Senior Citizens Find Help to Get to the Polls


Andre Lilly, a disabled veteran, was taken directly into the polling station after waiting for 10 minutes. (The Ink/ Xuejie Zhao)


Diane Mccants, the transportation coordinator of Hamilton Grange Senior Citizens Center, was making phone calls one after another after she got to work on Election Day. “Hamilton Grange” and “pick up” were the most frequent words popping out of her mouth. Half an hour before each pick-up, she had to call the clients to check if they were still planning to go out. She said people booked trips to polling stations because they weren’t always accessible.

For the majority of New York City voters, their designated polling stations are within walking distance from their homes. But the relatively short distance is still an obstacle for senior citizens who have difficulty moving around. Non-profit organizations for seniors and senior centers provided transportation service to polling stations, complementing the assistance provided by workers at the polls.

Mccants said four senior citizens from Hamilton Grange had booked trips to polling stations but their plans were constantly changing. She said two went early on their own and one canceled because of illness. Only tone person scheduled to be picked up at noon made the trip to the polling site at 626 Riverside Drive.

Craig Himmons, the director of Hamilton Grange Senior Citizens Center, said the transportation service has been operating for about 20 years. “We take them everywhere they want to go,” said Himmons. “During election time, we always take them to polling stations if they ask.” Himmons said the senior center’s transportation service mainly picks up clients in West Harlem but can go as far north as Inwood and as far south as 59th Street.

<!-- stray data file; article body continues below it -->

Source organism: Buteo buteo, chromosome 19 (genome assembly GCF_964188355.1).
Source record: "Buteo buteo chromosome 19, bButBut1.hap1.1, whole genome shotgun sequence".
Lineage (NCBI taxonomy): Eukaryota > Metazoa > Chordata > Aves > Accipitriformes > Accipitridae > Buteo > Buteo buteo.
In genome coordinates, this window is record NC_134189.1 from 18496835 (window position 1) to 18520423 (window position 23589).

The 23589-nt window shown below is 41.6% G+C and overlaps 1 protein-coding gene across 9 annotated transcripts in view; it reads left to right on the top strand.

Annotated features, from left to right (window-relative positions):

Other organizations are providing similar services for seniors across town. Jenny He, director of the Community Arranged Resident Transportation program, a free transportation service for seniors provided by the New York Foundation for Senior Citizens, said the group transported around 10 seniors to a polling station on West 53rd Street.

DOROT, another non-profit organization for seniors on the Upper West Side, provides form filling assistance service during election time in addition to its escort service to polling stations. Rachel Bowers, a staff member of DOROT, said the group helped fill out 16 to 20 absentee ballots and have four trips of planned transportation service on Election Day.

Seniors citizens receive assistance at polling stations as well. Carolyn Brown, a 75-year-old retired professor who voted at Adam Clayton Powell Jr. Elementary School on West 146th Street and Amsterdam Ave, said she knew that seniors could go straight in but she chose to wait in line for about an hour.

“It’s always interesting outside, and I am not in bad shape as a lot of people,” she said Brown, waving goodbye to a young girl she had just chatted with.

Andre Lilly, a 76-year-old disabled veteran who voted at the same station, said he was lucky to be taken in after 10 minutes of waiting when some workers saw that he was walking with difficulty and brought him inside. He said there were many workers inside the station and they are all were ready to help.

“But there could be more people outside, as observers, to look out for the seniors and disabled,” said Lilly

“They needed more people to take the seniors to the front of the line,” said Brown, pointing to an elderly woman who just turned the corner. “It’s just too long; she shouldn’t be waiting here. It must be at least half an hour.”

Onita Estes-Hicks, a 75-year-old retired professor who voted at 626 Riverside Drive, said she didn’t mind the crowd because she lives in the building and can choose the time to vote. She saw two seniors being helped in the polling station and one of them was really bent over on his walker. She said the poll workers are really helpful.

“The two senior seniors each received considerable help in voting,” said Estes-Hicks. “So we might think of something else like a bench for seniors to rest, or a desk with chair so that senior seniors do not have to stand to fill out the ballot.”